Law enforcement officers know to tread carefully when responding to domestic violence calls, but reports of suspected child abuse are always a source of dread, so when someone on the scene as police investigated a disturbance suggested police conduct a search of a shed on the property, officers did so fearing the worst.

What they found was far worse than anything they could have imagined.

Police had responded to a home in Kansas City and arrested Michael A. Jones, 44, on charges of aggravated assault with a firearm and aggravated battery against his wife.

At some point during the ensuing search of the home for additional firearms, an unidentified party suggested that police would find the decomposing body of a 7-year-old boy, supposedly Jones’s son, in the shed.

The search resulted in the discovery of remains, which have not yet been identified, but evidence gathered at the scene was sufficient to allow Wyandotte County District Attorney Jerome Gorman to add additional charges of torturing or cruelly beating his 7-year-old son sometime between May 1 and Sept. 28.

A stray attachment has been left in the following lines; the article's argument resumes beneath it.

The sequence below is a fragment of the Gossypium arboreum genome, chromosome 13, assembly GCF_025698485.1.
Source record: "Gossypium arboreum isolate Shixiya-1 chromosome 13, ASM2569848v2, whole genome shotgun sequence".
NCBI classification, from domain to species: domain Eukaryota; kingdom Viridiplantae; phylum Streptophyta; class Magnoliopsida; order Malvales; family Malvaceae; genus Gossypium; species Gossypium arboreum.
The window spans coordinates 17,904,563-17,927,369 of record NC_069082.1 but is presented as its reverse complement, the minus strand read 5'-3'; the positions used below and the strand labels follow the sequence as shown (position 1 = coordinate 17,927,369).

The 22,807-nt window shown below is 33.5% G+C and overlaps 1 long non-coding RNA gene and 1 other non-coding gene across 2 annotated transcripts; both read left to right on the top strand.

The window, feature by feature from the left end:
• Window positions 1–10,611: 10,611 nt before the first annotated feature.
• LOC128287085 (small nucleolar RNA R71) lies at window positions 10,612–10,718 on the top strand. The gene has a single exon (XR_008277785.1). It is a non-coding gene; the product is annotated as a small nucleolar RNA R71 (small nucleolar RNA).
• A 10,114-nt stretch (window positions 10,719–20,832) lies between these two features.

The shed has been used as a pig barn since September arousing the fear that the boy was beaten to death by his father who then fed his remains to the animals to destroy evidence.

Judge Alvey set bond at $10 million, the highest Gorman could remember in his 34 years with the District Attorney’s office.

Neighbors told local news reporters that the Jones family moved into the home two years ago when Mrs. Jones told them she homeschooled the seven children between the age of 1 and 11, and was pregnant with her eighth. The neighbors said they had never seen the children.

Reporters, however, were able to talk with two women who cared for children in the home.

“Their house was horrible. It was just filthy, the kids lived in filth. Trash everywhere. Dried food all over the house.”

They said the Kansas Department for Children and Families had been contacted about concerns for the children’s safety and well being, but it is not known at this time if the Department followed up with an on-site visit to the home.

The home, in the Piper area of Kansas City, is valued at more than $225,000, but the surrounding yard is heavily littered with junk, including children’s toys.

“For all those girls to have to witness what their brother went through and to carry the burden that something happened to their brother is horrible,” said one of the babysitters.

Source CBS46 News

 

 

 

Send this to friend